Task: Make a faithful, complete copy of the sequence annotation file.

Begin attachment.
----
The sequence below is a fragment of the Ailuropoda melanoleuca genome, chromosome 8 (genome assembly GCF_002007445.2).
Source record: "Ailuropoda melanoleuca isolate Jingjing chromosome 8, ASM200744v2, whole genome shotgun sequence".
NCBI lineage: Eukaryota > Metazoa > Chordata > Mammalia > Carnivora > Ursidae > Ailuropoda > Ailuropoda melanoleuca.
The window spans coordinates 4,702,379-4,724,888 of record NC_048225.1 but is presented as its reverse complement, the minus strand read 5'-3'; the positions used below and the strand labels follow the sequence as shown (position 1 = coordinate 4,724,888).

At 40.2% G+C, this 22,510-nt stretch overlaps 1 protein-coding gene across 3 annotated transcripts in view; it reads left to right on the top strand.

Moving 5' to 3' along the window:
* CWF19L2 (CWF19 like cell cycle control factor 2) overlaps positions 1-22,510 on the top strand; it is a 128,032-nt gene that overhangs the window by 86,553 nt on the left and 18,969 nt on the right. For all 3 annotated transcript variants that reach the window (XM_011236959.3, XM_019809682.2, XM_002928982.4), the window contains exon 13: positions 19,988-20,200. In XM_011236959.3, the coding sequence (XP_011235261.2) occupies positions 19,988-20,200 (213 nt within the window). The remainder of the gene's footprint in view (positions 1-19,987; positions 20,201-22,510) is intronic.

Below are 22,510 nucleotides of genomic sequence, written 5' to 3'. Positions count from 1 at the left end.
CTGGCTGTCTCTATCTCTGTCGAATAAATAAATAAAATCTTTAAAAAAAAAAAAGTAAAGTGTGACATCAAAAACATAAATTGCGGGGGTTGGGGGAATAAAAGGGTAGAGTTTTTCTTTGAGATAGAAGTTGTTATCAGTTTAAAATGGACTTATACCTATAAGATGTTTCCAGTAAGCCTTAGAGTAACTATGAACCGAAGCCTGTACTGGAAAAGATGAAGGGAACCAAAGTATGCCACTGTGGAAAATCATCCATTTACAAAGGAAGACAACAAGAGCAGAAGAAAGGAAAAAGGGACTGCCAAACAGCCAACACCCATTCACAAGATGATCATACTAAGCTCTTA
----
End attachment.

The sequence below is a fragment of the Ailuropoda melanoleuca genome, chromosome 8 (genome assembly GCF_002007445.2).
Source record: "Ailuropoda melanoleuca isolate Jingjing chromosome 8, ASM200744v2, whole genome shotgun sequence".
NCBI lineage: Eukaryota > Metazoa > Chordata > Mammalia > Carnivora > Ursidae > Ailuropoda > Ailuropoda melanoleuca.
The window spans coordinates 4,702,379-4,724,888 of record NC_048225.1 but is presented as its reverse complement, the minus strand read 5'-3'; the positions used below and the strand labels follow the sequence as shown (position 1 = coordinate 4,724,888).

At 40.2% G+C, this 22,510-nt stretch overlaps 1 protein-coding gene across 3 annotated transcripts in view; it reads left to right on the top strand.

Moving 5' to 3' along the window:
* CWF19L2 (CWF19 like cell cycle control factor 2) overlaps positions 1-22,510 on the top strand; it is a 128,032-nt gene that overhangs the window by 86,553 nt on the left and 18,969 nt on the right. For all 3 annotated transcript variants that reach the window (XM_011236959.3, XM_019809682.2, XM_002928982.4), the window contains exon 13: positions 19,988-20,200. In XM_011236959.3, the coding sequence (XP_011235261.2) occupies positions 19,988-20,200 (213 nt within the window). The remainder of the gene's footprint in view (positions 1-19,987; positions 20,201-22,510) is intronic.

Below are 22,510 nucleotides of genomic sequence, written 5' to 3'. Positions count from 1 at the left end.
CTGGCTGTCTCTATCTCTGTCGAATAAATAAATAAAATCTTTAAAAAAAAAAAAGTAAAGTGTGACATCAAAAACATAAATTGCGGGGGTTGGGGGAATAAAAGGGTAGAGTTTTTCTTTGAGATAGAAGTTGTTATCAGTTTAAAATGGACTTATACCTATAAGATGTTTCCAGTAAGCCTTAGAGTAACTATGAACCGAAGCCTGTACTGGAAAAGATGAAGGGAACCAAAGTATGCCACTGTGGAAAATCATCCATTTACAAAGGAAGACAACAAGAGCAGAAGAAAGGAAAAAGGGACTGCCAAACAGCCAACACCCATTCACAAGATGATCATACTAAGCTCTTA